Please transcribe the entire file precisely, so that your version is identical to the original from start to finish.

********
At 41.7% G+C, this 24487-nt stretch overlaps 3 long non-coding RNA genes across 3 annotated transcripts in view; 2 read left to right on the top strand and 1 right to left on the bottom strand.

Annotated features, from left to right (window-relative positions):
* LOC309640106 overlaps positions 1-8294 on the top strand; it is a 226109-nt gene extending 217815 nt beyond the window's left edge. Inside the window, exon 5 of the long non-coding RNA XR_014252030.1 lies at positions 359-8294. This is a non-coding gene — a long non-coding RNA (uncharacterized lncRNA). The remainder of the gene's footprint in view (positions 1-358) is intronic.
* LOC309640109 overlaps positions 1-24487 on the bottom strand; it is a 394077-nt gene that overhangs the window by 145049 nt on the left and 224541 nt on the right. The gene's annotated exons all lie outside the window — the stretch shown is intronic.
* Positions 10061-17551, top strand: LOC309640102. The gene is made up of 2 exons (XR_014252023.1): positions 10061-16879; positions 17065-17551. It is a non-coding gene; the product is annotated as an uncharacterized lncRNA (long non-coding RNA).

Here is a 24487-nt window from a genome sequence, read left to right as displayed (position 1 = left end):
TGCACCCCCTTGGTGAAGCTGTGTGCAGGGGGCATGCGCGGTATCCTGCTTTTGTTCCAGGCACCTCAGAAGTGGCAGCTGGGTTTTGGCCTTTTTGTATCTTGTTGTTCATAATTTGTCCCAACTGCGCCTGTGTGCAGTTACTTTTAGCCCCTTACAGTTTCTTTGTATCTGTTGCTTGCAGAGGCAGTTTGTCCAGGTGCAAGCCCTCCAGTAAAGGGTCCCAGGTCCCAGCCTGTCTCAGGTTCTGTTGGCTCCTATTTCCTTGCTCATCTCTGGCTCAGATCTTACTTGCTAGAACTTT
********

At 41.7% G+C, this 24487-nt stretch overlaps 3 long non-coding RNA genes across 3 annotated transcripts in view; 2 read left to right on the top strand and 1 right to left on the bottom strand.

Annotated features, from left to right (window-relative positions):
* LOC309640106 overlaps positions 1-8294 on the top strand; it is a 226109-nt gene extending 217815 nt beyond the window's left edge. Inside the window, exon 5 of the long non-coding RNA XR_014252030.1 lies at positions 359-8294. This is a non-coding gene — a long non-coding RNA (uncharacterized lncRNA). The remainder of the gene's footprint in view (positions 1-358) is intronic.
* LOC309640109 overlaps positions 1-24487 on the bottom strand; it is a 394077-nt gene that overhangs the window by 145049 nt on the left and 224541 nt on the right. The gene's annotated exons all lie outside the window — the stretch shown is intronic.
* Positions 10061-17551, top strand: LOC309640102. The gene is made up of 2 exons (XR_014252023.1): positions 10061-16879; positions 17065-17551. It is a non-coding gene; the product is annotated as an uncharacterized lncRNA (long non-coding RNA).

Here is a 24487-nt window from a genome sequence, read left to right as displayed (position 1 = left end):
TGCACCCCCTTGGTGAAGCTGTGTGCAGGGGGCATGCGCGGTATCCTGCTTTTGTTCCAGGCACCTCAGAAGTGGCAGCTGGGTTTTGGCCTTTTTGTATCTTGTTGTTCATAATTTGTCCCAACTGCGCCTGTGTGCAGTTACTTTTAGCCCCTTACAGTTTCTTTGTATCTGTTGCTTGCAGAGGCAGTTTGTCCAGGTGCAAGCCCTCCAGTAAAGGGTCCCAGGTCCCAGCCTGTCTCAGGTTCTGTTGGCTCCTATTTCCTTGCTCATCTCTGGCTCAGATCTTACTTGCTAGAACTTT